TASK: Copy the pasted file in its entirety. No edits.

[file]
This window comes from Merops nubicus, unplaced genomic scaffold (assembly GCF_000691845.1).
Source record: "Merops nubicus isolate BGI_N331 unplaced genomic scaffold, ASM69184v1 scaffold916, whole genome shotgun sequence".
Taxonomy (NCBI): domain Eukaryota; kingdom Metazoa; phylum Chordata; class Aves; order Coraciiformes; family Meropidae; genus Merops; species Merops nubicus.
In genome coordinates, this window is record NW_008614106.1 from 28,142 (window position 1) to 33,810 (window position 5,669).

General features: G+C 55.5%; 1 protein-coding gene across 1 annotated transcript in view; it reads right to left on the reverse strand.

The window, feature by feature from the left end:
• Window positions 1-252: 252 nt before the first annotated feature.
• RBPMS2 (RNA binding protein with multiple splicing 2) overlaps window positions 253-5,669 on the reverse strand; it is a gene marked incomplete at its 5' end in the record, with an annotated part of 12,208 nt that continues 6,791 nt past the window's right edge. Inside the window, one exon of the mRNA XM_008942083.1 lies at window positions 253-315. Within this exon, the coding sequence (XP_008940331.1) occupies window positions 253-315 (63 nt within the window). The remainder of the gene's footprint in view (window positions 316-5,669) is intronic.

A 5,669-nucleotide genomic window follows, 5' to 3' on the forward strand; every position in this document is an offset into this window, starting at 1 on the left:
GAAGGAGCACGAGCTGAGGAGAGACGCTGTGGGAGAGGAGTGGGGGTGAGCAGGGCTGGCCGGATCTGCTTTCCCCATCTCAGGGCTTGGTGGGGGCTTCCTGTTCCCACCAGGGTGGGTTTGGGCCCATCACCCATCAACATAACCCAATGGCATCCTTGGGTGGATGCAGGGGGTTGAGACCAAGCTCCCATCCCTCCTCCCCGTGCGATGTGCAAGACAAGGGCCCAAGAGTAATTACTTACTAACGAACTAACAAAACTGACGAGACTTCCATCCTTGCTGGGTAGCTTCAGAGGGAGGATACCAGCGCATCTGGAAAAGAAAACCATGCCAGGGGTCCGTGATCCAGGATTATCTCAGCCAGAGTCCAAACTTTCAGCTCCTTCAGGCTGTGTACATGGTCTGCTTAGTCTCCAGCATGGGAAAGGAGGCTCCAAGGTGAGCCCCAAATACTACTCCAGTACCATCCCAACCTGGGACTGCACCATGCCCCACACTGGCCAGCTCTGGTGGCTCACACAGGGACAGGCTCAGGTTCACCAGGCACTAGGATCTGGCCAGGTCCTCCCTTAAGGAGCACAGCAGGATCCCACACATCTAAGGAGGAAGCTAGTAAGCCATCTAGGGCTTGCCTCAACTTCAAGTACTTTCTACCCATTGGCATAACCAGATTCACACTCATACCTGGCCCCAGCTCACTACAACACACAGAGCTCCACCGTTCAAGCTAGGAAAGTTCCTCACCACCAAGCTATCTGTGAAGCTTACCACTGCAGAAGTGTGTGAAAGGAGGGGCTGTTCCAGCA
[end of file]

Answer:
This window comes from Merops nubicus, unplaced genomic scaffold (assembly GCF_000691845.1).
Source record: "Merops nubicus isolate BGI_N331 unplaced genomic scaffold, ASM69184v1 scaffold916, whole genome shotgun sequence".
Taxonomy (NCBI): domain Eukaryota; kingdom Metazoa; phylum Chordata; class Aves; order Coraciiformes; family Meropidae; genus Merops; species Merops nubicus.
In genome coordinates, this window is record NW_008614106.1 from 28,142 (window position 1) to 33,810 (window position 5,669).

General features: G+C 55.5%; 1 protein-coding gene across 1 annotated transcript in view; it reads right to left on the reverse strand.

The window, feature by feature from the left end:
• Window positions 1-252: 252 nt before the first annotated feature.
• RBPMS2 (RNA binding protein with multiple splicing 2) overlaps window positions 253-5,669 on the reverse strand; it is a gene marked incomplete at its 5' end in the record, with an annotated part of 12,208 nt that continues 6,791 nt past the window's right edge. Inside the window, one exon of the mRNA XM_008942083.1 lies at window positions 253-315. Within this exon, the coding sequence (XP_008940331.1) occupies window positions 253-315 (63 nt within the window). The remainder of the gene's footprint in view (window positions 316-5,669) is intronic.

A 5,669-nucleotide genomic window follows, 5' to 3' on the forward strand; every position in this document is an offset into this window, starting at 1 on the left:
GAAGGAGCACGAGCTGAGGAGAGACGCTGTGGGAGAGGAGTGGGGGTGAGCAGGGCTGGCCGGATCTGCTTTCCCCATCTCAGGGCTTGGTGGGGGCTTCCTGTTCCCACCAGGGTGGGTTTGGGCCCATCACCCATCAACATAACCCAATGGCATCCTTGGGTGGATGCAGGGGGTTGAGACCAAGCTCCCATCCCTCCTCCCCGTGCGATGTGCAAGACAAGGGCCCAAGAGTAATTACTTACTAACGAACTAACAAAACTGACGAGACTTCCATCCTTGCTGGGTAGCTTCAGAGGGAGGATACCAGCGCATCTGGAAAAGAAAACCATGCCAGGGGTCCGTGATCCAGGATTATCTCAGCCAGAGTCCAAACTTTCAGCTCCTTCAGGCTGTGTACATGGTCTGCTTAGTCTCCAGCATGGGAAAGGAGGCTCCAAGGTGAGCCCCAAATACTACTCCAGTACCATCCCAACCTGGGACTGCACCATGCCCCACACTGGCCAGCTCTGGTGGCTCACACAGGGACAGGCTCAGGTTCACCAGGCACTAGGATCTGGCCAGGTCCTCCCTTAAGGAGCACAGCAGGATCCCACACATCTAAGGAGGAAGCTAGTAAGCCATCTAGGGCTTGCCTCAACTTCAAGTACTTTCTACCCATTGGCATAACCAGATTCACACTCATACCTGGCCCCAGCTCACTACAACACACAGAGCTCCACCGTTCAAGCTAGGAAAGTTCCTCACCACCAAGCTATCTGTGAAGCTTACCACTGCAGAAGTGTGTGAAAGGAGGGGCTGTTCCAGCA